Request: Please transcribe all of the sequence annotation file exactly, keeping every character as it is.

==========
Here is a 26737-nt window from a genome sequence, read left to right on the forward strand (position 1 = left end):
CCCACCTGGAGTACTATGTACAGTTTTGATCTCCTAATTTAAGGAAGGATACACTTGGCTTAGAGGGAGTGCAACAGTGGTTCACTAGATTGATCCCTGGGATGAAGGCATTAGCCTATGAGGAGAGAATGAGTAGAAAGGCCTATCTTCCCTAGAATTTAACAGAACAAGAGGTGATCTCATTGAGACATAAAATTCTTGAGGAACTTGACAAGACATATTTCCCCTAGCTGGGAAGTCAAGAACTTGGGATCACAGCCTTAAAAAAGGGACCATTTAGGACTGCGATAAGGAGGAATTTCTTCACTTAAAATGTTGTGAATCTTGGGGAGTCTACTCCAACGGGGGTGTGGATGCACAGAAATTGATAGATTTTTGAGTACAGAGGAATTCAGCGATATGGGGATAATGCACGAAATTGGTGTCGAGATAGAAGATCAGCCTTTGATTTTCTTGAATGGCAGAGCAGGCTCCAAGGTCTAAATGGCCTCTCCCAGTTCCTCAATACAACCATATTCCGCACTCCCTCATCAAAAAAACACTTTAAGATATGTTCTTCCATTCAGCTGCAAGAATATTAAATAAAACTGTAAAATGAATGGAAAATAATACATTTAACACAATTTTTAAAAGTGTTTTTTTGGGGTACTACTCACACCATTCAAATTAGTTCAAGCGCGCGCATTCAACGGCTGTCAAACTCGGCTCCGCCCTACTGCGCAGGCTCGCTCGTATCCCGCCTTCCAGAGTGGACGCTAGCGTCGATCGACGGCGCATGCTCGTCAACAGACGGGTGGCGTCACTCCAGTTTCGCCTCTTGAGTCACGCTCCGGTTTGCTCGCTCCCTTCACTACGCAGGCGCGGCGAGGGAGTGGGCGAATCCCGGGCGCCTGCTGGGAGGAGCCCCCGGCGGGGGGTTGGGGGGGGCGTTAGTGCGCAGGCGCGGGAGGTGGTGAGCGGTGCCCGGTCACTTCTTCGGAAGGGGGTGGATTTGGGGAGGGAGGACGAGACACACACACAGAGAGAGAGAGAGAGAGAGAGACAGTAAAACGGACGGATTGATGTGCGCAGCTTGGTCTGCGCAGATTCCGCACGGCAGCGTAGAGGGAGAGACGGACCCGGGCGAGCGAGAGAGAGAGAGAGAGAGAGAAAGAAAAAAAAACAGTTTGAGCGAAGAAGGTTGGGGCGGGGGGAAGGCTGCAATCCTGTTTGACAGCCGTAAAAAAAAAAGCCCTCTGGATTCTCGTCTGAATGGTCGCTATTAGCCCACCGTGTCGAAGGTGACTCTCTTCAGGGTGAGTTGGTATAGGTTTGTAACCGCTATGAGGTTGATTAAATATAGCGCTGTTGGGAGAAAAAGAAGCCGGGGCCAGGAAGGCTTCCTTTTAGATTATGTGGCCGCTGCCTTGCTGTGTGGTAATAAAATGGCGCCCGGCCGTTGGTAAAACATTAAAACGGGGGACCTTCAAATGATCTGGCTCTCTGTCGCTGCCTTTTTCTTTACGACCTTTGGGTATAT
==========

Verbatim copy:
Here is a 26737-nt window from a genome sequence, read left to right on the forward strand (position 1 = left end):
CCCACCTGGAGTACTATGTACAGTTTTGATCTCCTAATTTAAGGAAGGATACACTTGGCTTAGAGGGAGTGCAACAGTGGTTCACTAGATTGATCCCTGGGATGAAGGCATTAGCCTATGAGGAGAGAATGAGTAGAAAGGCCTATCTTCCCTAGAATTTAACAGAACAAGAGGTGATCTCATTGAGACATAAAATTCTTGAGGAACTTGACAAGACATATTTCCCCTAGCTGGGAAGTCAAGAACTTGGGATCACAGCCTTAAAAAAGGGACCATTTAGGACTGCGATAAGGAGGAATTTCTTCACTTAAAATGTTGTGAATCTTGGGGAGTCTACTCCAACGGGGGTGTGGATGCACAGAAATTGATAGATTTTTGAGTACAGAGGAATTCAGCGATATGGGGATAATGCACGAAATTGGTGTCGAGATAGAAGATCAGCCTTTGATTTTCTTGAATGGCAGAGCAGGCTCCAAGGTCTAAATGGCCTCTCCCAGTTCCTCAATACAACCATATTCCGCACTCCCTCATCAAAAAAACACTTTAAGATATGTTCTTCCATTCAGCTGCAAGAATATTAAATAAAACTGTAAAATGAATGGAAAATAATACATTTAACACAATTTTTAAAAGTGTTTTTTTGGGGTACTACTCACACCATTCAAATTAGTTCAAGCGCGCGCATTCAACGGCTGTCAAACTCGGCTCCGCCCTACTGCGCAGGCTCGCTCGTATCCCGCCTTCCAGAGTGGACGCTAGCGTCGATCGACGGCGCATGCTCGTCAACAGACGGGTGGCGTCACTCCAGTTTCGCCTCTTGAGTCACGCTCCGGTTTGCTCGCTCCCTTCACTACGCAGGCGCGGCGAGGGAGTGGGCGAATCCCGGGCGCCTGCTGGGAGGAGCCCCCGGCGGGGGGTTGGGGGGGGCGTTAGTGCGCAGGCGCGGGAGGTGGTGAGCGGTGCCCGGTCACTTCTTCGGAAGGGGGTGGATTTGGGGAGGGAGGACGAGACACACACACAGAGAGAGAGAGAGAGAGAGAGACAGTAAAACGGACGGATTGATGTGCGCAGCTTGGTCTGCGCAGATTCCGCACGGCAGCGTAGAGGGAGAGACGGACCCGGGCGAGCGAGAGAGAGAGAGAGAGAGAGAAAGAAAAAAAAACAGTTTGAGCGAAGAAGGTTGGGGCGGGGGGAAGGCTGCAATCCTGTTTGACAGCCGTAAAAAAAAAAGCCCTCTGGATTCTCGTCTGAATGGTCGCTATTAGCCCACCGTGTCGAAGGTGACTCTCTTCAGGGTGAGTTGGTATAGGTTTGTAACCGCTATGAGGTTGATTAAATATAGCGCTGTTGGGAGAAAAAGAAGCCGGGGCCAGGAAGGCTTCCTTTTAGATTATGTGGCCGCTGCCTTGCTGTGTGGTAATAAAATGGCGCCCGGCCGTTGGTAAAACATTAAAACGGGGGACCTTCAAATGATCTGGCTCTCTGTCGCTGCCTTTTTCTTTACGACCTTTGGGTATAT